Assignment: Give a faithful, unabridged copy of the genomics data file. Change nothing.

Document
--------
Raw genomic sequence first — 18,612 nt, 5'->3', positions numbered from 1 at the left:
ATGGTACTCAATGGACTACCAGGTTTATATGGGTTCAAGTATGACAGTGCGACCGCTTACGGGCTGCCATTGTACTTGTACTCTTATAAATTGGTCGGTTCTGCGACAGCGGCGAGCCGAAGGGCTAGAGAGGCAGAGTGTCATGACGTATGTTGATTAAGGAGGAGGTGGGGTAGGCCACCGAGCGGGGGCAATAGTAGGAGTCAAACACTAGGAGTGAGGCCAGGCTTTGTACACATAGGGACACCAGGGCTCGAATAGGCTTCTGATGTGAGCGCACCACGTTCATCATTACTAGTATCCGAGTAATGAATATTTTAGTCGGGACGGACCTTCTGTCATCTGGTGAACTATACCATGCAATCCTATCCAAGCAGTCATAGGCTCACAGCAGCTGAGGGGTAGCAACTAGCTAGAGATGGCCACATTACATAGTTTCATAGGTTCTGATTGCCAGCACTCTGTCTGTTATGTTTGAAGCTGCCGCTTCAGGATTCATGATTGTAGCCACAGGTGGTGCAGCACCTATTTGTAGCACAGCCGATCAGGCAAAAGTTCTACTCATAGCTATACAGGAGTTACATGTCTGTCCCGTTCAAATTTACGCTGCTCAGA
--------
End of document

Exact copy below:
Raw genomic sequence first — 18,612 nt, 5'->3', positions numbered from 1 at the left:
ATGGTACTCAATGGACTACCAGGTTTATATGGGTTCAAGTATGACAGTGCGACCGCTTACGGGCTGCCATTGTACTTGTACTCTTATAAATTGGTCGGTTCTGCGACAGCGGCGAGCCGAAGGGCTAGAGAGGCAGAGTGTCATGACGTATGTTGATTAAGGAGGAGGTGGGGTAGGCCACCGAGCGGGGGCAATAGTAGGAGTCAAACACTAGGAGTGAGGCCAGGCTTTGTACACATAGGGACACCAGGGCTCGAATAGGCTTCTGATGTGAGCGCACCACGTTCATCATTACTAGTATCCGAGTAATGAATATTTTAGTCGGGACGGACCTTCTGTCATCTGGTGAACTATACCATGCAATCCTATCCAAGCAGTCATAGGCTCACAGCAGCTGAGGGGTAGCAACTAGCTAGAGATGGCCACATTACATAGTTTCATAGGTTCTGATTGCCAGCACTCTGTCTGTTATGTTTGAAGCTGCCGCTTCAGGATTCATGATTGTAGCCACAGGTGGTGCAGCACCTATTTGTAGCACAGCCGATCAGGCAAAAGTTCTACTCATAGCTATACAGGAGTTACATGTCTGTCCCGTTCAAATTTACGCTGCTCAGA